It was some years after that auspicious but smoky birth that my parents introduced us kids to the hearty and nourishing delights of huge portions of pea soup with smoked sausage (rookworst). If ever I remember childhood foods it would have to be that dish. It was a simple dish. Mum would soak the peas overnight and boil them up with a couple of potatoes the next day. The smoked sausage, still steaming from having been brought to the boil, would triumphantly be put on the table by father; almost Moses like as if bringing us the Ten Commandments from a thunderous Mount Sinai. He would then ceremoniously cut the sausage in many portions and dear mum would make sure we all got an equal number of Rookworst pieces on our soup plates with the thick slurry of pea-soup ladled over it, drowning out the sausage pieces.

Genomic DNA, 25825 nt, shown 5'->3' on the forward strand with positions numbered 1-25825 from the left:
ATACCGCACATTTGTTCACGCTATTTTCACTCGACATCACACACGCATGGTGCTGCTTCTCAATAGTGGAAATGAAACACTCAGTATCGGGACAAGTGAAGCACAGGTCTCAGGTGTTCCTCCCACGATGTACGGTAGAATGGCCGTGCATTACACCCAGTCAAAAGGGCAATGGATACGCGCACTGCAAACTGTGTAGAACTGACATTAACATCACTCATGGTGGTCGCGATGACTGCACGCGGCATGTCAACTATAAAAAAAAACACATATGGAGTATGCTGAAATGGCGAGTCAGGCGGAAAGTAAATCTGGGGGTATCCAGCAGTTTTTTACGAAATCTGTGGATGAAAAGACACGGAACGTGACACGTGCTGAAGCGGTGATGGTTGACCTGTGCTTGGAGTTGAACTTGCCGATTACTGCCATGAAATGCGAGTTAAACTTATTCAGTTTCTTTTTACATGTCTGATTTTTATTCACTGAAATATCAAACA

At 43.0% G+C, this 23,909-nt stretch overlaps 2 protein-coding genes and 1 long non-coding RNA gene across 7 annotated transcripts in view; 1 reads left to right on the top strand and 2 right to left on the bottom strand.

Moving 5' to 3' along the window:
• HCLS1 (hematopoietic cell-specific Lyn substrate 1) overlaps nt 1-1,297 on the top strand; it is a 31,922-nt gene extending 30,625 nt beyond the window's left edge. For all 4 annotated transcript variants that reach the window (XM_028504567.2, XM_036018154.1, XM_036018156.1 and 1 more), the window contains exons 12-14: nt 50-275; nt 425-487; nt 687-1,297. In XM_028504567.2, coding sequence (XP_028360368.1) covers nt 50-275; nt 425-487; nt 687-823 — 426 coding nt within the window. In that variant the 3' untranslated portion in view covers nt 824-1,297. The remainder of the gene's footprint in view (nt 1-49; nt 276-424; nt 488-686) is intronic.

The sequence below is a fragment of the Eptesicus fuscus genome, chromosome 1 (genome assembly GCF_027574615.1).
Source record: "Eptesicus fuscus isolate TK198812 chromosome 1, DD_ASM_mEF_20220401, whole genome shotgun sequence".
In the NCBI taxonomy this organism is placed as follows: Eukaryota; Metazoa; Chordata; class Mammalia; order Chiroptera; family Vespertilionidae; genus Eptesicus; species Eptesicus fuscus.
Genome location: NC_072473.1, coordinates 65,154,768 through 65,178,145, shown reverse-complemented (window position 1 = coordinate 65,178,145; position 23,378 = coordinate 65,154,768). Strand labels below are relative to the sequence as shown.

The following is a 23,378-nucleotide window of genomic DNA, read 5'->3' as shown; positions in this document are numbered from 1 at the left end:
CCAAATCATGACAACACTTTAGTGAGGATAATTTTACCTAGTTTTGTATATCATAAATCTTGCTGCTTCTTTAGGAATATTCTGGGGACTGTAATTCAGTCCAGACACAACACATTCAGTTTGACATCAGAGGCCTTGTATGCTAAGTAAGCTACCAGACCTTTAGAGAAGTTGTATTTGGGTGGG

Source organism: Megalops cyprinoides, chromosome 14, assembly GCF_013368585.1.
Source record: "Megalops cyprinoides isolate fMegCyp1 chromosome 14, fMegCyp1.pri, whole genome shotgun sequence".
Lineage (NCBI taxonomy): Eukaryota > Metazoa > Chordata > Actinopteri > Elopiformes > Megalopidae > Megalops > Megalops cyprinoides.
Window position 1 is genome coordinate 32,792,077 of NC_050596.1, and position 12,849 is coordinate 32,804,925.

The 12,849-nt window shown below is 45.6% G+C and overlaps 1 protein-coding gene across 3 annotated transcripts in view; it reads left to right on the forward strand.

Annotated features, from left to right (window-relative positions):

I distinctly remember the fart fests that all the boys, three or four of them, would engage in afterwards. I suppose the bedroom was the birthplace and possibly one of the first smoking facilities, now being rekindled in Whitby by my obstinate memories so many decades later.

Back now at Whitby kippers factory we bought a couple of kippers and I offered to make a pasta dish from them. After arriving back at my friend’s place I cut a brown onion, fried it up and added the fleshy kippers together with a bit of oil, some chili powder and pinch of sugar. Boiled the pasta, added the kipper sauce and bingo, a beautiful dish. She offered afterwards to take me out for ‘pudding’. Taking and going somewhere for ‘pudding’ in Yorkshire really means a visit to a café for a nice cup-o-tea and a piece of cake. It was lovely.

I remember it well.